If Kevin Rudd and Julia Gillard have done nothing else, they have certainly got us talking about schools. Everyone wants to have their say about what's wrong with schools and how to fix them, not just the politicians but grandees of print journalism, stars of national radio and television, leader writers, economic commentators and whole fleets of bloggers, enough in total to drown out the familiar drone of the interest groups and old education hands like me.
Those of us who have been writing about or agitating in schooling forever have our own well-worn ways of getting it wrong, not by what is said so much as by what isn't. Unfortunately these selective habits are often recycled and amplified by the arrivistes.
There are still six long months to go before we can all stop talking about schools, so here are some dos and don'ts for the meantime.
First, do not talk about the outrageous conduct of the independent schools (the rich ones especially) or the Catholics (the bishops especially) or of the government sector (unions especially) without saying why they are behaving outrageously. They are doing only as they are encouraged, required or allowed to by the world's worst-practice Australian system of sectors: three funding sources mixed in three ways for three groups of schools governed in three ways.
The sector system is guaranteed to produce adversarial conduct on all sides and hence chronic special pleading, misleading "facts" and a culture of complaint.
Second, do not suggest that more competition between schools or sectors will improve the situation unless you are prepared to talk also about how to make it a competition that everyone, or just about everyone, reckons they can win (as in the AFL, for instance). That would mean, among other things, setting ceilings to spending by schools as well as floors of the Gonski kind, and common rules on things such as cherry-picking students and booting them out.
Third, do not talk about the (manifest) need for more or more fairly distributed public money unless you also are prepared to talk about how to make better use of them.
In particular, have a good answer to the question of what it is that the public got by increasing per pupil expenditure on schools by 2 1/2 times (in real terms) in the 50 years to 2004 (without any improvement in the salaries and status of teachers).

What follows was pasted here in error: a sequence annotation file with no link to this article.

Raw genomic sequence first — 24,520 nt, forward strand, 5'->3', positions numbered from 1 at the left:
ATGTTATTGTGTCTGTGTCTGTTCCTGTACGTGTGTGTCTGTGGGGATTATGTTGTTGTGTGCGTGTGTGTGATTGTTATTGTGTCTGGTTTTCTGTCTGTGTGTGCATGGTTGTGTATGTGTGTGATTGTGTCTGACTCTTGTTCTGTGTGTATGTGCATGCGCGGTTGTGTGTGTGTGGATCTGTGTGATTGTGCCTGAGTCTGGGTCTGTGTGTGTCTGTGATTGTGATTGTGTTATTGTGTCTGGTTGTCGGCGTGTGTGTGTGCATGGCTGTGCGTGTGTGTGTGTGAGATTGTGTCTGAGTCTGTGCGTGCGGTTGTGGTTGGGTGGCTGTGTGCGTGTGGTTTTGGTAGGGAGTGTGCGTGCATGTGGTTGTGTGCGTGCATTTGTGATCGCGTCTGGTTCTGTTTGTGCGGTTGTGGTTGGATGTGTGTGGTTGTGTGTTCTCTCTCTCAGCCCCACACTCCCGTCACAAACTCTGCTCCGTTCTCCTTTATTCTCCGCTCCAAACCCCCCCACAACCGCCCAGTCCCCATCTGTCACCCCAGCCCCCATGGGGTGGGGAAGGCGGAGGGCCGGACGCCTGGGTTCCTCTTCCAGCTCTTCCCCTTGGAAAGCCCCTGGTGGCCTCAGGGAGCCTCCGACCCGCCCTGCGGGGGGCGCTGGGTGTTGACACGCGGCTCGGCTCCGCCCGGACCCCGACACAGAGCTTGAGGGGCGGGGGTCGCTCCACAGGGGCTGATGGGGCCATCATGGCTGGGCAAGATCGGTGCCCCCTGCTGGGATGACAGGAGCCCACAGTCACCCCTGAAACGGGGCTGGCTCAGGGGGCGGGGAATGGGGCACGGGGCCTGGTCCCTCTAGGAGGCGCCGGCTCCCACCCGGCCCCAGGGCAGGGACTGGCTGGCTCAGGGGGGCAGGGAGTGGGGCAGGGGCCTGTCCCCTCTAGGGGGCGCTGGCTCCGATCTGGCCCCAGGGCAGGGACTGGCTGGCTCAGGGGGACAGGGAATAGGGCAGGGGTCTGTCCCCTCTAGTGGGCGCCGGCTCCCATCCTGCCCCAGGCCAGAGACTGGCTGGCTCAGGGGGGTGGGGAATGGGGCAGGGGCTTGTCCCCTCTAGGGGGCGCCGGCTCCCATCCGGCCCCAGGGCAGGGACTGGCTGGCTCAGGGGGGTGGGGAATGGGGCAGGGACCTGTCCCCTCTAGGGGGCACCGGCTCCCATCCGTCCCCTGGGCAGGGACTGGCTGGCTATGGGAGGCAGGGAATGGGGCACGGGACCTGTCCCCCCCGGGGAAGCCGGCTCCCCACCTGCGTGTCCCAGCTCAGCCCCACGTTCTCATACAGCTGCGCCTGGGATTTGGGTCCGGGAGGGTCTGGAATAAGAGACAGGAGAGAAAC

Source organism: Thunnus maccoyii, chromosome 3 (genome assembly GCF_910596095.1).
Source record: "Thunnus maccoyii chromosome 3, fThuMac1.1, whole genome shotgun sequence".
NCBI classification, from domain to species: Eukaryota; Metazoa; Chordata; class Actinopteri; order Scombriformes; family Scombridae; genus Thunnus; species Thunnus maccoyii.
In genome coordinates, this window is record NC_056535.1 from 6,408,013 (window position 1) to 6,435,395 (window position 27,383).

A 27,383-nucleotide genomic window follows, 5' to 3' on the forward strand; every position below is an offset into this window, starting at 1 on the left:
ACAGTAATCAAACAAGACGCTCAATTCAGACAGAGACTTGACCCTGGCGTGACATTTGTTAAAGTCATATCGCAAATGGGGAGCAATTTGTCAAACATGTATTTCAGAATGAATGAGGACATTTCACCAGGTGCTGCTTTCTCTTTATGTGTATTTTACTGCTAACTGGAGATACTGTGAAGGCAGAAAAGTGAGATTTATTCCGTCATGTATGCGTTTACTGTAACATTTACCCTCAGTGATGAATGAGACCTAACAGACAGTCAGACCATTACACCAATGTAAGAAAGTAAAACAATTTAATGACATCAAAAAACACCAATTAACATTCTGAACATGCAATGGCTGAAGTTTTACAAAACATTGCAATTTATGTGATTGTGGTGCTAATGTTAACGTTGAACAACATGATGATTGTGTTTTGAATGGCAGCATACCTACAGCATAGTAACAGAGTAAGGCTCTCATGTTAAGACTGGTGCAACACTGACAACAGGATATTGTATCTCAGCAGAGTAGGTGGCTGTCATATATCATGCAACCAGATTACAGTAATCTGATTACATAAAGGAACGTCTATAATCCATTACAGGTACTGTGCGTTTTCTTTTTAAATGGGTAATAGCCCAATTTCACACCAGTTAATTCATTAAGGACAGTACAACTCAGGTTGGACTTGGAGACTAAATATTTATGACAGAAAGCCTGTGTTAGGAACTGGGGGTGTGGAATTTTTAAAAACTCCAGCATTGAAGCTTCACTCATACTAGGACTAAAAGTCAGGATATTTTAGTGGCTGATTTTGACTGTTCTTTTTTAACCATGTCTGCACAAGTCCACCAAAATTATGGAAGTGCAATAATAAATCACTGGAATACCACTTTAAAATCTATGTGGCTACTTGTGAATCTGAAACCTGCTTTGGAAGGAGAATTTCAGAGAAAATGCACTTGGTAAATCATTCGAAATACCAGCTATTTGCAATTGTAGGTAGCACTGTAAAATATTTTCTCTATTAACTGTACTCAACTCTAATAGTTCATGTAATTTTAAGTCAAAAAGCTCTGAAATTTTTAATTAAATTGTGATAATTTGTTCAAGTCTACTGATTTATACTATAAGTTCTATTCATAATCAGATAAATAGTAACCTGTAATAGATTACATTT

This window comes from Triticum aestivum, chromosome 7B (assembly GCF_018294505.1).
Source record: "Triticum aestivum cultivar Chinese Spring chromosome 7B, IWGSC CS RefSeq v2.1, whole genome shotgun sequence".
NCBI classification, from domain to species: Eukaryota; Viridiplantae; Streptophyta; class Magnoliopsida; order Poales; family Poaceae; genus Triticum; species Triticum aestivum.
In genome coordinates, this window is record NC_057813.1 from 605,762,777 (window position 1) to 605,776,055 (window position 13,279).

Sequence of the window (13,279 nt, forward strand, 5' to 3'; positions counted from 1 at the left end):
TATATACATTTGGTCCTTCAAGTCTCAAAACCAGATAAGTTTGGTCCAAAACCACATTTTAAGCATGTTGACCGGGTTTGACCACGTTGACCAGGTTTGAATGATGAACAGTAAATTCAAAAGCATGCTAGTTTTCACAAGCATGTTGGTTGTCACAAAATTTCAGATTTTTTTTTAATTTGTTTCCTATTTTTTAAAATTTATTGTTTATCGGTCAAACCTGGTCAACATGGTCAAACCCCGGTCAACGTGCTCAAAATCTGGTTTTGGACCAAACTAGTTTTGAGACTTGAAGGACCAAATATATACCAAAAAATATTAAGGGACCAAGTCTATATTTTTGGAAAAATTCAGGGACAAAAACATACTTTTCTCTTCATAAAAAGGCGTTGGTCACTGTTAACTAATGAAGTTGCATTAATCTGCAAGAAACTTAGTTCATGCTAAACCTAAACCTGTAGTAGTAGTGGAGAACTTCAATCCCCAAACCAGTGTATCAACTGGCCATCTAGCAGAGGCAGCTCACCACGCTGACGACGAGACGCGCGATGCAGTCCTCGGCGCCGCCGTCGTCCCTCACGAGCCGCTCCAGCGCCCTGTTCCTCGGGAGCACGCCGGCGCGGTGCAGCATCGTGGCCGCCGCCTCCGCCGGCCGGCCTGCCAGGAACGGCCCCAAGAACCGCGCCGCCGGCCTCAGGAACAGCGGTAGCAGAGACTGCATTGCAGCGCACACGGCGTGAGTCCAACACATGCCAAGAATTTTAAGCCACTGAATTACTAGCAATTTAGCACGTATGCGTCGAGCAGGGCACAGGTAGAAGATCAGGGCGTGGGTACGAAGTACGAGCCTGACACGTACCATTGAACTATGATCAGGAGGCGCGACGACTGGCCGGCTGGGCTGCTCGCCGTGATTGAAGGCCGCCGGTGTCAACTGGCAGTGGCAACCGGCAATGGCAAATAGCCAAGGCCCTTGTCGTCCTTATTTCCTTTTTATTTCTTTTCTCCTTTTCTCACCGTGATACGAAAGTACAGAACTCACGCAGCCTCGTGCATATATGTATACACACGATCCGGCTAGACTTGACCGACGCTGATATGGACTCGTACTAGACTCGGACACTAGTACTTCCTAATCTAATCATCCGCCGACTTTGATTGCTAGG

Fourth, do not justify more spending on schooling on the grounds of its productivity.
It's a half-truth anyway (schooling is more about scrambling for a share of a growing cake than about growing the cake) but, even if it weren't, the argument for more and better schooling isn't that it's good for the economy. The central point is that it's better to understand how the world and its numbers and words work than not, and that if you don't, you're legless.
Fifth, don't talk about the virtues of tried and true methods in the classroom unless you can also suggest how they will accommodate the coming technological revolution in teaching and learning. Machines are capable of substituting for the labour of teaching, and will soon be more so. Think of schooling, think of the waterfront, or dead country towns, or Fairfax, and then tell us how teachers should teach.
Sixth, for these and other reasons, please do not talk about teacher quality unless you talk also about the quality of the workplace and the work process of the teacher's 25 or so co-workers. The classroom and the lesson are inherently hard to manage ways of organising time, people and work.
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